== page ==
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Sarat Chandra IAS Academy

Daily Current Affairs 26th August

Sarat Chandra IAS Academy -UPSC Civils Daily Current Affairs 26th August-2021

Daily Current Affairs 26th August – Topics

  • National Monetisation Pipeline
  • SAMARTH Udyog Bharat 4.0 Platform
  • Parliamentary Privileges – Arrest of Union Minister
  • Guru Granth Sahib
  • Global Manufacturing Risk Index
  • National Handicraft Award


  1. National Monetisation Pipeline

#GS3 #Mobilisation of resources #Fiscal policy #Niti Aayog #Investment models #Gs2 #Government policies and interventions

Context: The Union government has launched a 04-year National Monetisation Pipeline worth an estimated Rs 6 lakh crore.


  • The pipeline has been developed by NITI Aayog, in consultation with infrastructure line ministries, based on the directive for ‘Asset Monetisation’ under Union Budget 2021-22.
    • Union Budget 2021-22 has identified monetisation of operating public infrastructure assets as a crucial means for sustainable infrastructure financing.
    • Towards this, the Budget provided for preparation of a ‘National Monetisation Pipeline (NMP)’ of potential brownfield infrastructure assets.
  • NMP estimates aggregate monetisation potential of Rs 6.0 lakh crores through core assets of the Union Government, over a 04-year period, from Financial Year (FY) 2022 to FY 2025.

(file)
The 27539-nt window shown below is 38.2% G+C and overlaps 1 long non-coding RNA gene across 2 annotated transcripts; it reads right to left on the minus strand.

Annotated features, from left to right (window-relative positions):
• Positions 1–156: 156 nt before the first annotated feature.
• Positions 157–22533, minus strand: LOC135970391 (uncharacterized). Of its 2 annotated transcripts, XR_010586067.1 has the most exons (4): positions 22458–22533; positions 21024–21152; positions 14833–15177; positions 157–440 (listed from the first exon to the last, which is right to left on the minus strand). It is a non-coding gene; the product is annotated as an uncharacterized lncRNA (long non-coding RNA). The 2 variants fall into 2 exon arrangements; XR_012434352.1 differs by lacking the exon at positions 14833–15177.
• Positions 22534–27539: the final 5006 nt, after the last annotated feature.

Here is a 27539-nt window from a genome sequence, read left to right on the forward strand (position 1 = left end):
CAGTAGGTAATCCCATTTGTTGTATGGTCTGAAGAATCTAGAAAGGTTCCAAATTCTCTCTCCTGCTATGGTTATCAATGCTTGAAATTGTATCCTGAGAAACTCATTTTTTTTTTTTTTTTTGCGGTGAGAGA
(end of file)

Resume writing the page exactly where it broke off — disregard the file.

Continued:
What is NMP:

  • Pipeline aims to unlock value in brownfield projects by engaging the private sector, utilising institutional and long-term patient capital, transferring to them revenue rights and not ownership in the projects, and using the funds so generated for infrastructure creation across the country.
  • NMP is envisioned to serve as a medium-term roadmap for identifying potential monetisation- ready projects, across several infrastructure sectors.

  • The government has emphasised that these are brownfield assets, which have been “de-risked” from execution risks, and therefore should encourage private investment.
  • Roads, railways and power sector assets will include over 66% of the total estimated value of the assets to be monetised, with the remaining upcoming sectors including telecom, mining, aviation, ports, natural gas and petroleum product pipelines, warehouses and stadiums.
    • In terms of annual phasing by value, 15% of assets with an indicative value of Rs 0.88 lakh crore are envisioned for rollout in the current financial year.
  • The NMP will run co-terminus with the Rs 100 lakh crore National Infrastructure Pipeline (NIP) announced in December 2019.
    • The projected capital to be raised through monetisation is around 14% of the planned outlay for the Centre of Rs 43 lakh crore under NIP.


  • In a monetisation transaction, the government is fundamentally transferring revenue rights to private parties for a stated transaction period in exchange of upfront money, a revenue share, and commitment of investments in the assets.
  • Real estate investment trusts (REITs) and Infrastructure investment trusts (InvITs), for example, are the significant structures used to monetise assets in the roads and power sectors.
  • These are also listed on stock exchanges, giving investors liquidity through secondary markets as well.
  • While these are a structured financing vehicle, other monetisation models on PPP (Public Private Partnership) basis include: